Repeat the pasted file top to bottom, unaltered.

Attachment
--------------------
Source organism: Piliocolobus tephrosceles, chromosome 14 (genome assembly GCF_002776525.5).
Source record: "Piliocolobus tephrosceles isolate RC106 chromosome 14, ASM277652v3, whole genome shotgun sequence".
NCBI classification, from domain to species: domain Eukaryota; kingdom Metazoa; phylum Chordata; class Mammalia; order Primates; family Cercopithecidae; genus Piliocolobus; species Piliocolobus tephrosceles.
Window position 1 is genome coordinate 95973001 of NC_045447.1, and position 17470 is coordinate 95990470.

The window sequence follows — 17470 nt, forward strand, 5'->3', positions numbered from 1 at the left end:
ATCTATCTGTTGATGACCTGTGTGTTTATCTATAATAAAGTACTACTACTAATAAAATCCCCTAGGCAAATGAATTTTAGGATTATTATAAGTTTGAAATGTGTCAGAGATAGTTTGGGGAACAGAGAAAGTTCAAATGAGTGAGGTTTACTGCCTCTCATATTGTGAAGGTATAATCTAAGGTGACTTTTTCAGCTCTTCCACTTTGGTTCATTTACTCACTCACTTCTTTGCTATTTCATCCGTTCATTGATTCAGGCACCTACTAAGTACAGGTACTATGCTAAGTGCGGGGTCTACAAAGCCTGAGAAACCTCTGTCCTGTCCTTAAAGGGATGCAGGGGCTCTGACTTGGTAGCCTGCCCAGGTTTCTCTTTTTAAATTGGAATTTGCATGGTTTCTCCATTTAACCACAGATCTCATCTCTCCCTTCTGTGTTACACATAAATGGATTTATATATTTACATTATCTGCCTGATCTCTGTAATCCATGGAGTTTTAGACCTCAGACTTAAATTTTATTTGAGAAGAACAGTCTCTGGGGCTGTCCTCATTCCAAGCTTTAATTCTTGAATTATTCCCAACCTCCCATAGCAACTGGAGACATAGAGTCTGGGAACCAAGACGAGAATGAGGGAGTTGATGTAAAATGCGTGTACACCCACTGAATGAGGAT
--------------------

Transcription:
Source organism: Piliocolobus tephrosceles, chromosome 14 (genome assembly GCF_002776525.5).
Source record: "Piliocolobus tephrosceles isolate RC106 chromosome 14, ASM277652v3, whole genome shotgun sequence".
NCBI classification, from domain to species: domain Eukaryota; kingdom Metazoa; phylum Chordata; class Mammalia; order Primates; family Cercopithecidae; genus Piliocolobus; species Piliocolobus tephrosceles.
Window position 1 is genome coordinate 95973001 of NC_045447.1, and position 17470 is coordinate 95990470.

The window sequence follows — 17470 nt, forward strand, 5'->3', positions numbered from 1 at the left end:
ATCTATCTGTTGATGACCTGTGTGTTTATCTATAATAAAGTACTACTACTAATAAAATCCCCTAGGCAAATGAATTTTAGGATTATTATAAGTTTGAAATGTGTCAGAGATAGTTTGGGGAACAGAGAAAGTTCAAATGAGTGAGGTTTACTGCCTCTCATATTGTGAAGGTATAATCTAAGGTGACTTTTTCAGCTCTTCCACTTTGGTTCATTTACTCACTCACTTCTTTGCTATTTCATCCGTTCATTGATTCAGGCACCTACTAAGTACAGGTACTATGCTAAGTGCGGGGTCTACAAAGCCTGAGAAACCTCTGTCCTGTCCTTAAAGGGATGCAGGGGCTCTGACTTGGTAGCCTGCCCAGGTTTCTCTTTTTAAATTGGAATTTGCATGGTTTCTCCATTTAACCACAGATCTCATCTCTCCCTTCTGTGTTACACATAAATGGATTTATATATTTACATTATCTGCCTGATCTCTGTAATCCATGGAGTTTTAGACCTCAGACTTAAATTTTATTTGAGAAGAACAGTCTCTGGGGCTGTCCTCATTCCAAGCTTTAATTCTTGAATTATTCCCAACCTCCCATAGCAACTGGAGACATAGAGTCTGGGAACCAAGACGAGAATGAGGGAGTTGATGTAAAATGCGTGTACACCCACTGAATGAGGAT